The industrial version of the RB211 aero engine has been built by Rolls-Royce (1971) Limited and is ready for its first test.
M.L.S. Fitter working on RB211 engine
M.L.S. Inspector looking at engine on build line
H.A. C.U. RB211 engine for ZOOM back to show several engines awaiting despatch
B.E.A. TriStar take-off
C.U. of Industrial RB211 none - ZOOM back to show fitters working on engine
M.C.U. fitters working on Industrial RB211
C.U. of Inspector checking blades of Industrial RE211
M.L.S. of Inspector checking blades of Industrial RB211
M.L.S. Exterior Test Bed. Industrial RB211 being backed into test bed by Fork Lift Truck
Interior Test Bed. Fitters using hoist to get RB211 into place on test bed.
For further information:
Rolls-Royce (1971) Limited,
Industrial and Marine Division,
P.O. Box 72 Ansty,
Nr. Coventry CV7 9JR, England.
Richard T. Catling
Phone: Office - 020-332-3211
Home - Lutterworth 3503
Rolls-Royce (1971) Limited,
14-15 Conduit Street,
London, WLA 4EY.
Phone: Office - 01-629-6201
Home - Northwood 21547
Rolls-Royce (1971) Limited
Industrial & Marin??? Division,
P.O. Box 7???
Coventry. CC7 9JR
Enquiries:- R. Catling
Telephone:- Office 020-332-3211
Cables:- Roycov Coventry
Telex:- Roycov Coventry 31637
Script is copyright Reuters Limited. All rights reserved
Background: The industrial version of the RB211 aero engine has been built by Rolls-Royce (1971) Limited and is ready for its first test. It has been designed by the Industrial and Marine Division from the engine which powers the Lockheed TriStar airliner.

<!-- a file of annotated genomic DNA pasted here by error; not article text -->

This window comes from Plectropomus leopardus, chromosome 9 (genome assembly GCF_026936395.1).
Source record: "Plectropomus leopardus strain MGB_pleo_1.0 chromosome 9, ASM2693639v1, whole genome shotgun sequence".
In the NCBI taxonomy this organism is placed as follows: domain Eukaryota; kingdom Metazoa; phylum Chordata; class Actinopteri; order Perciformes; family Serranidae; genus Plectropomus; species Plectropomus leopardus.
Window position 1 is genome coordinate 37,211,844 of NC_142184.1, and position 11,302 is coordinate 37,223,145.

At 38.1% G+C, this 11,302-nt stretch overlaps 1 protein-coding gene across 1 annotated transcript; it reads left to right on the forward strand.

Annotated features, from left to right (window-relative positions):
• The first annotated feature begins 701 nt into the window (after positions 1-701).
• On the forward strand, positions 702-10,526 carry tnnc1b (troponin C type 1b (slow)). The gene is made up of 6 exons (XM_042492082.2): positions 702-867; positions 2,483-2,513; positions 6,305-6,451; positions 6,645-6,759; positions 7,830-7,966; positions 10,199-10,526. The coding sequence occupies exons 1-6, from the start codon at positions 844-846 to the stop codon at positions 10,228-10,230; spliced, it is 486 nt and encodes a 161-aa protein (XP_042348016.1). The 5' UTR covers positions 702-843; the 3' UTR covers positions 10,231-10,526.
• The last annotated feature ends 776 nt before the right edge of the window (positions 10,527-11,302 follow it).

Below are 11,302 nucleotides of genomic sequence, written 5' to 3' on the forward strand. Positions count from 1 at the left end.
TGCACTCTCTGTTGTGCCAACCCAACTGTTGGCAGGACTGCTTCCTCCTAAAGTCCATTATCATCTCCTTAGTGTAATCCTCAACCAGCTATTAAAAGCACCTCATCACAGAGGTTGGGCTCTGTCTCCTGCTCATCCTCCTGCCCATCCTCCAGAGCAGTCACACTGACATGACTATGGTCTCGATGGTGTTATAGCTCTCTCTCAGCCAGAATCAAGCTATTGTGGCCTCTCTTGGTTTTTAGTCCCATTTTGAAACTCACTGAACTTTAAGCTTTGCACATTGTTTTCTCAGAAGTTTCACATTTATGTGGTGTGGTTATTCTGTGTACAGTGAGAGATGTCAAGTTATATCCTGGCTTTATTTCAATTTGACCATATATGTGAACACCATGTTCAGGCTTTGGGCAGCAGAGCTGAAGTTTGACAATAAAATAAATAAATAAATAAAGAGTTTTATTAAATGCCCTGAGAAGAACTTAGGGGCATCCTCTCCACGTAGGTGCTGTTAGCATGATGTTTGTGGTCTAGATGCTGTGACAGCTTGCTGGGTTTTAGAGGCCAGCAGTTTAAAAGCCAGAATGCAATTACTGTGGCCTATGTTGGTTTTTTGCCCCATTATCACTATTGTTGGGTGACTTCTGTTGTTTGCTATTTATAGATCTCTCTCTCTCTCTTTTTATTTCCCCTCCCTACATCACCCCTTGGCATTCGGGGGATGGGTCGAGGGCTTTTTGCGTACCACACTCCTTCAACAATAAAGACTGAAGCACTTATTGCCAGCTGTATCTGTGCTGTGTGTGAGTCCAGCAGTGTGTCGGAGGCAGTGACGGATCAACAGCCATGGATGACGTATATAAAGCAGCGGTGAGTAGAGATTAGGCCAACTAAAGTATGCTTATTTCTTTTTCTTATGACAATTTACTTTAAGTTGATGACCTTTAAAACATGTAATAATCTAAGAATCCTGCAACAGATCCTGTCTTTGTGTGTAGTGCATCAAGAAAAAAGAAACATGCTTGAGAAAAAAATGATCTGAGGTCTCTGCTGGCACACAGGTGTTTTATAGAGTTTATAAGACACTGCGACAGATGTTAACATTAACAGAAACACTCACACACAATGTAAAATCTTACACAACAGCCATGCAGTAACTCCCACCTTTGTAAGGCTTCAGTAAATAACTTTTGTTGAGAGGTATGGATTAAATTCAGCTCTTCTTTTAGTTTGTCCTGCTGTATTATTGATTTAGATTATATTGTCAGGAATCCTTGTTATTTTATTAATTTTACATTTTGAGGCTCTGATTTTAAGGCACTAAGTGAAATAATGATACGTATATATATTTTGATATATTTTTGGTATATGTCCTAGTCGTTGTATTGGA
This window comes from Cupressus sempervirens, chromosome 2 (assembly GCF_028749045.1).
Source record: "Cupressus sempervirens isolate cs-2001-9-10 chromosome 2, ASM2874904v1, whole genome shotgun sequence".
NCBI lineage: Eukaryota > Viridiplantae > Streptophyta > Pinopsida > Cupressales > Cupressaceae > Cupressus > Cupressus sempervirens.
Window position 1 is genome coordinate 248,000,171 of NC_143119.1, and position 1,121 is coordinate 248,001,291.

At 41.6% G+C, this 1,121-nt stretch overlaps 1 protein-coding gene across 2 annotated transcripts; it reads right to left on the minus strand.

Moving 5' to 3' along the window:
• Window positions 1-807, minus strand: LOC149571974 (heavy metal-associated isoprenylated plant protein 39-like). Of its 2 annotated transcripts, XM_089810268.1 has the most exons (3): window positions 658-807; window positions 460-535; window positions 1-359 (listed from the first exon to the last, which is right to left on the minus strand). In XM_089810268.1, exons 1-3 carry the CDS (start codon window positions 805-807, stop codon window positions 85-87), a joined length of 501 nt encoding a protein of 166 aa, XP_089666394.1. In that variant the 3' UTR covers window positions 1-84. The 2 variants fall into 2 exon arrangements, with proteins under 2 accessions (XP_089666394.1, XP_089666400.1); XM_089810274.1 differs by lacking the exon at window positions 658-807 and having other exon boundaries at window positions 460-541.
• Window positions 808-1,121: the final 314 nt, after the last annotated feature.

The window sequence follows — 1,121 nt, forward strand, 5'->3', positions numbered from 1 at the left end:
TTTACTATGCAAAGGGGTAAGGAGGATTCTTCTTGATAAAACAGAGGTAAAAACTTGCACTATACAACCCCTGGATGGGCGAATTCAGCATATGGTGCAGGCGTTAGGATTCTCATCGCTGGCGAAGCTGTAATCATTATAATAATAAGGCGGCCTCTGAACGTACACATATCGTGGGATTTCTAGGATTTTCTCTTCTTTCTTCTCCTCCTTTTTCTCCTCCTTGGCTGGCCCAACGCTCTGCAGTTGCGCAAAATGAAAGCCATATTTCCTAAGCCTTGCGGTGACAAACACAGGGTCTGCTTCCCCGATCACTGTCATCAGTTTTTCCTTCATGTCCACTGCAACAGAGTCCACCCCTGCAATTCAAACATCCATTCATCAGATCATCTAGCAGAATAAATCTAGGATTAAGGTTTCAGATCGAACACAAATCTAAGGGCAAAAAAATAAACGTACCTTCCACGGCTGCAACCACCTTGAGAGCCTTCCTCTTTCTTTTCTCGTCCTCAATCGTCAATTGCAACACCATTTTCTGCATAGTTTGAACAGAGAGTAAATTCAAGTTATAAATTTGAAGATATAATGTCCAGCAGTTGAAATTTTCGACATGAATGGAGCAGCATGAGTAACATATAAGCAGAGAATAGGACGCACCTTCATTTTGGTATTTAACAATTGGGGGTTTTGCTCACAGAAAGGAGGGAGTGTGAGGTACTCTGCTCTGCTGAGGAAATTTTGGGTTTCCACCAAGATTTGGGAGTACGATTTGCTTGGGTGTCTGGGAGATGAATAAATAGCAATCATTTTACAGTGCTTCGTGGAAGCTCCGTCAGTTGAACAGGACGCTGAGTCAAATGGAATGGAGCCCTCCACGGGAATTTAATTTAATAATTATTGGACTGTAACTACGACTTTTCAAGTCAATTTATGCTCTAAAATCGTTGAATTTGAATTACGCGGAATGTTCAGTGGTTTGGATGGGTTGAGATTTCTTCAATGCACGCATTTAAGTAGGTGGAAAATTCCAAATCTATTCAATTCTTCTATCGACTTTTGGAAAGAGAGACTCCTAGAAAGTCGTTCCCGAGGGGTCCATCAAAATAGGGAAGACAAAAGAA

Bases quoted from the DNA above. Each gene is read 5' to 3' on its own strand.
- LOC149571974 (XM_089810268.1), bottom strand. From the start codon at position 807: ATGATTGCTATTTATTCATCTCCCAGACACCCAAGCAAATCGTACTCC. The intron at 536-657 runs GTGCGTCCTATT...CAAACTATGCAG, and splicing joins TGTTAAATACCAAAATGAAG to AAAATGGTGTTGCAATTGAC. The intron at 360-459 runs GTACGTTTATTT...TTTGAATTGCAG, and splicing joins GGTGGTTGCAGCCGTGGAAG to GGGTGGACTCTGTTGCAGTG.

The industrial RB211 is intended initially for use on oil and gas pipelines around the world. The first operational unit will enter service in North America on the TransCanada PipeLine in the Autumn of this year.
In view of the present energy situation it is expected that the industrial RB211 will sell worldwide. It offers a 25 per cent saving in fuel costs as well as a 60 per cent increase in available power over first generation gas transmission engines. It has already proved itself economical in aviation use powering the TriStar.
With the oil and gas industry's need for increased power, to match the new larger diameter pipelines, and reduced fuel consumption to counteract the higher cost of gas, the industrial RB211 has been designed to meet these future needs.
Discussions have already taken place between Rolls-Royce and numerous operators around the world, including the British Gas Corporation, on the use of the RB211 for the transmission of natural gas.
The industrial RB211 is expected to repeat the success of the industrial Avon engine in the gas transmission market, the Avon having already secured orders for more than GBP 60 million from operators in 23 countries.
The first industrial RB211 will be used by the Industrial and Marine Division for test purposes at the Ansty factory, near Coventry. Further engines currently being assembled will be shipped to Canada for installation in a Cooper-Bessemer gas turbine set on the TransCanada PipeLine.
The RB211 has now been sold for both aero and industrial applications and a marine version is also being studied in conjunction with Kawasaki Heavy Industries of Japan. The marine RB211 is suitable to power product carrier, container ships, LNG carriers and many other types of merchant vessels.